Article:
Gun Hill Road
A tale of trying times after serving time: Ex-con returns to a changed family in ‘Gun Hill Road’
In “Gun Hill Road,’’ Enrique (Esai Morales) returns from three years in prison to a family he no longer recognizes. His wife, Angela (Judy Reyes), has been dating another man, and his 17-year-old son, Michael (Harmony Santana), is undergoing treatments to become a woman. This is the first movie to make me equate coming home from prison with coming home from war. That might have been the appeal of the title, which shares its name with a boulevard in the Bronx, where the movie is set.
No one understands what Enrique’s seen and done, what happened to him in there. No one asks. The writer and director, Rashaad Ernesto Green, doesn’t specify, but he trusts us to read between the lines of Enrique’s rage and confusion. His wife and son, in moving on together without him, have unwittingly conspired against his masculinity. Under regular circumstances, Michael’s transformation into a gawky Bronx beauty named Vanessa probably would have set him off. But here it seems to trigger a kind of post-traumatic stress. He doesn’t always see his son. He sees the low points of the last three years, a few of which must have involved the beefy cholo we see him shank in the opening scene. Maybe that’s why when he makes love to Angela he can’t bring himself to kiss her. Maybe it’s his awareness that she dated someone else.
The movie, which premiered at the Sundance Film Festival in January, feels like it’s been workshopped, from its string of coincidences to its tidy downbeat conclusion in which Green stabs at irony with a dull knife. Unlike too many young, first-time directors, he’s not interested in shoehorning his ideas into other movies’ formulas. Green also has a sure way with both good actors and great personalities. He wants to show us natural humanness and emotional inner life, and it shouldn’t take him long to figure out how to keep doing that without letting the seams of his screenwriting show.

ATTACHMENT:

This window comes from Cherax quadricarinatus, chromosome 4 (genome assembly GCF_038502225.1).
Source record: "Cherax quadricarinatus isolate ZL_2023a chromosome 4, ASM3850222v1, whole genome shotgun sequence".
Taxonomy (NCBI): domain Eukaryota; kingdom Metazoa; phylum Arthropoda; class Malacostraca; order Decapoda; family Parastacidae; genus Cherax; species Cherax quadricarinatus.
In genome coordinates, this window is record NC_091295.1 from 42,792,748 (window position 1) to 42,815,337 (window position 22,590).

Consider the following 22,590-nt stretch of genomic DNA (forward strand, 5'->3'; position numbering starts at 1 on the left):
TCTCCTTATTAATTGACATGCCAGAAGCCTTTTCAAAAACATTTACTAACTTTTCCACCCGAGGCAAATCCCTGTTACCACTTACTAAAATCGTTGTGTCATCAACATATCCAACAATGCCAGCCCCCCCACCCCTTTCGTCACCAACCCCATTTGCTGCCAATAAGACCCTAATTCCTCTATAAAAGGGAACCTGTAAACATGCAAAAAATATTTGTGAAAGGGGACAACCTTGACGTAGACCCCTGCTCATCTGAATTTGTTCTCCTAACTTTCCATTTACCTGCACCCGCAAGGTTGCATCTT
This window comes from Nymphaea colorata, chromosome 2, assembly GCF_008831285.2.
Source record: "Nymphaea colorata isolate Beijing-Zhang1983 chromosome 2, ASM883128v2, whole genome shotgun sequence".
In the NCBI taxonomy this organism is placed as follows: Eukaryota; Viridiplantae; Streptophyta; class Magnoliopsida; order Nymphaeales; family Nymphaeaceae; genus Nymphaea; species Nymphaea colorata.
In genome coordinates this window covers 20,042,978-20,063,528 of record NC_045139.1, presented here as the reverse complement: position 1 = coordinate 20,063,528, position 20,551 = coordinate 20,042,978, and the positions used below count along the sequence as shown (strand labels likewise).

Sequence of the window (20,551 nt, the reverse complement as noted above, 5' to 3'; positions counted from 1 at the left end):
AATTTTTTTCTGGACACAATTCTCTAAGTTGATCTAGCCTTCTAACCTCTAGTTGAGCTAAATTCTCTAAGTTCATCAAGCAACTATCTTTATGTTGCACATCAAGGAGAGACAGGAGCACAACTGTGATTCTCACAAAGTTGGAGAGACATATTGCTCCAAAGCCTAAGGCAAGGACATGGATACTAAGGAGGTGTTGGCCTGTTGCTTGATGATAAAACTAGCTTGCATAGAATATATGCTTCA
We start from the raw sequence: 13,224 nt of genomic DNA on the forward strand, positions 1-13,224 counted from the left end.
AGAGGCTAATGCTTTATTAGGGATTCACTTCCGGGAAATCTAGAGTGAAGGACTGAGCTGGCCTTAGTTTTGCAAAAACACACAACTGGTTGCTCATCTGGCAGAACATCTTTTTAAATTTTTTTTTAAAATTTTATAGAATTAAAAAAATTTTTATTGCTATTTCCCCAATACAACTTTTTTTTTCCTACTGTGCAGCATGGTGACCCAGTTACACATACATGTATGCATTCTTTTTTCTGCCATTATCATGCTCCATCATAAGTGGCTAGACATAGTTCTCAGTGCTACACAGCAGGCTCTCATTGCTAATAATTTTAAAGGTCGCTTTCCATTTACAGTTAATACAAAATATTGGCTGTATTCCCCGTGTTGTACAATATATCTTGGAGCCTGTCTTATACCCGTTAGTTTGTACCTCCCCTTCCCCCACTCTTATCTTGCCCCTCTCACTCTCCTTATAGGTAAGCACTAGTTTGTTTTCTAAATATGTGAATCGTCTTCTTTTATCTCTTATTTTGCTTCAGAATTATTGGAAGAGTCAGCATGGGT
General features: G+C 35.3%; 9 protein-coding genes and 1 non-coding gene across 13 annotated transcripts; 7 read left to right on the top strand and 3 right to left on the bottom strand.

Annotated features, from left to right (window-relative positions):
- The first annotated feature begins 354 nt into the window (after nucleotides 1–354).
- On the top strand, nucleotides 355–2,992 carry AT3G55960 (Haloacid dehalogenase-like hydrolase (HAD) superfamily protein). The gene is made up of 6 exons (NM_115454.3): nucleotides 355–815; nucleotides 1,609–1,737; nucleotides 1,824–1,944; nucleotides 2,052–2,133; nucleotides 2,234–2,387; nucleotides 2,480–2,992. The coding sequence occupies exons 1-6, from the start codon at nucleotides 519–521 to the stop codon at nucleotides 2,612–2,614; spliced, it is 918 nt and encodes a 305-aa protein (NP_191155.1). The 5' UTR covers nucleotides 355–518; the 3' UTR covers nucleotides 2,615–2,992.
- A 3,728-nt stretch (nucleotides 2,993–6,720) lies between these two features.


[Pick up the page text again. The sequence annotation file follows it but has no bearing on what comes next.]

Green also manages to make Michael an original character. At home and in school, he deepens his voice, but Santana has a soft, warm face. He’s not playing either gender. He’s combined aspects of both in a way that makes the character genderless and true. In the late 1980s or early 1990s, Vanessa basically would have sung and shimmied in a heavily crimped pop group like Exposé, the Cover Girls, or Sweet Sensation. Michael and his friends - some effeminate boys and masculine girls - camp it up around the neighborhood and the other boroughs. They’re the kids you pass on the street or see on the subway entertaining each other (and sometimes you) with their outrageousness.
Having Vanessa read her poetry at some New York club’s open-mike night is an unfortunate necessity since it allows her and Michael to articulate feelings they’d never express to Enrique. But those spoken-word performances win Vanessa the attention of a young man (Tyrone Brown) who doesn’t seem too terribly bothered by her also being Michael. This guy has the baseball cap and swagger of a member of some hip-hop mogul’s entourage. He and Vanessa have a brief, exploratory affair that, for the movies, is amazing for the casualness with which it puts a Hispanic transsexual in a black male’s bed. In the world, that’s not unheard of. On screen, you could probably count them all on one of Waylon Smithers’s hands.
As much as “Gun Hill Road’’ is devoted to Enrique’s struggles with his son, it’s careful to show us Michael’s certainty about himself. The movie gets at a generational shift that’s been underway in American sexuality, where the kids who know they’re not straight don’t see the point in hiding it. The Rickys from “My So-Called Life’’ and the Kurts from “Glee’’ are matters of fact in a lot of schools. Green isn’t suggesting that being as out as Michael is easy, but what’s the alternative? As much as no one knows what Enrique’s been through, Enrique is missing an opportunity to understand his son. Michael could tell him he’s felt locked up, too.